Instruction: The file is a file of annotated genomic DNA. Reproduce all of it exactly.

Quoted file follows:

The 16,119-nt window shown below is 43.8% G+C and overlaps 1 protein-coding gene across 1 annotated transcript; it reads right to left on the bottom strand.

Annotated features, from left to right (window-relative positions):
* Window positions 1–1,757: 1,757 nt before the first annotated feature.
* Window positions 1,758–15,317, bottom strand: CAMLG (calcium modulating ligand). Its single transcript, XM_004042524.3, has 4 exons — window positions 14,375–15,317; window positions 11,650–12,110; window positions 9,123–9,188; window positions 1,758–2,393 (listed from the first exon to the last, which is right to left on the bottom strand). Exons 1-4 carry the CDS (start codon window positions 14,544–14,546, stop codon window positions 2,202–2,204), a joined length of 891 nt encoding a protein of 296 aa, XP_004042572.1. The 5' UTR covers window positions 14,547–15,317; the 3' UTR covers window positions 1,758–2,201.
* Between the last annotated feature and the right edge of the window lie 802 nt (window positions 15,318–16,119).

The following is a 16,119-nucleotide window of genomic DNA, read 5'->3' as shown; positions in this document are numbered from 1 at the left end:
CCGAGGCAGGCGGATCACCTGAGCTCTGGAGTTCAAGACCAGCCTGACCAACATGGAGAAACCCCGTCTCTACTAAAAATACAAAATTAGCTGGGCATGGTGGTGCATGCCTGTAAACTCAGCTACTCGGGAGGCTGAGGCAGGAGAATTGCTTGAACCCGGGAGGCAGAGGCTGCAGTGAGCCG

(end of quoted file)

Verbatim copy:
The 16,119-nt window shown below is 43.8% G+C and overlaps 1 protein-coding gene across 1 annotated transcript; it reads right to left on the bottom strand.

Annotated features, from left to right (window-relative positions):
* Window positions 1–1,757: 1,757 nt before the first annotated feature.
* Window positions 1,758–15,317, bottom strand: CAMLG (calcium modulating ligand). Its single transcript, XM_004042524.3, has 4 exons — window positions 14,375–15,317; window positions 11,650–12,110; window positions 9,123–9,188; window positions 1,758–2,393 (listed from the first exon to the last, which is right to left on the bottom strand). Exons 1-4 carry the CDS (start codon window positions 14,544–14,546, stop codon window positions 2,202–2,204), a joined length of 891 nt encoding a protein of 296 aa, XP_004042572.1. The 5' UTR covers window positions 14,547–15,317; the 3' UTR covers window positions 1,758–2,201.
* Between the last annotated feature and the right edge of the window lie 802 nt (window positions 15,318–16,119).

The following is a 16,119-nucleotide window of genomic DNA, read 5'->3' as shown; positions in this document are numbered from 1 at the left end:
CCGAGGCAGGCGGATCACCTGAGCTCTGGAGTTCAAGACCAGCCTGACCAACATGGAGAAACCCCGTCTCTACTAAAAATACAAAATTAGCTGGGCATGGTGGTGCATGCCTGTAAACTCAGCTACTCGGGAGGCTGAGGCAGGAGAATTGCTTGAACCCGGGAGGCAGAGGCTGCAGTGAGCCG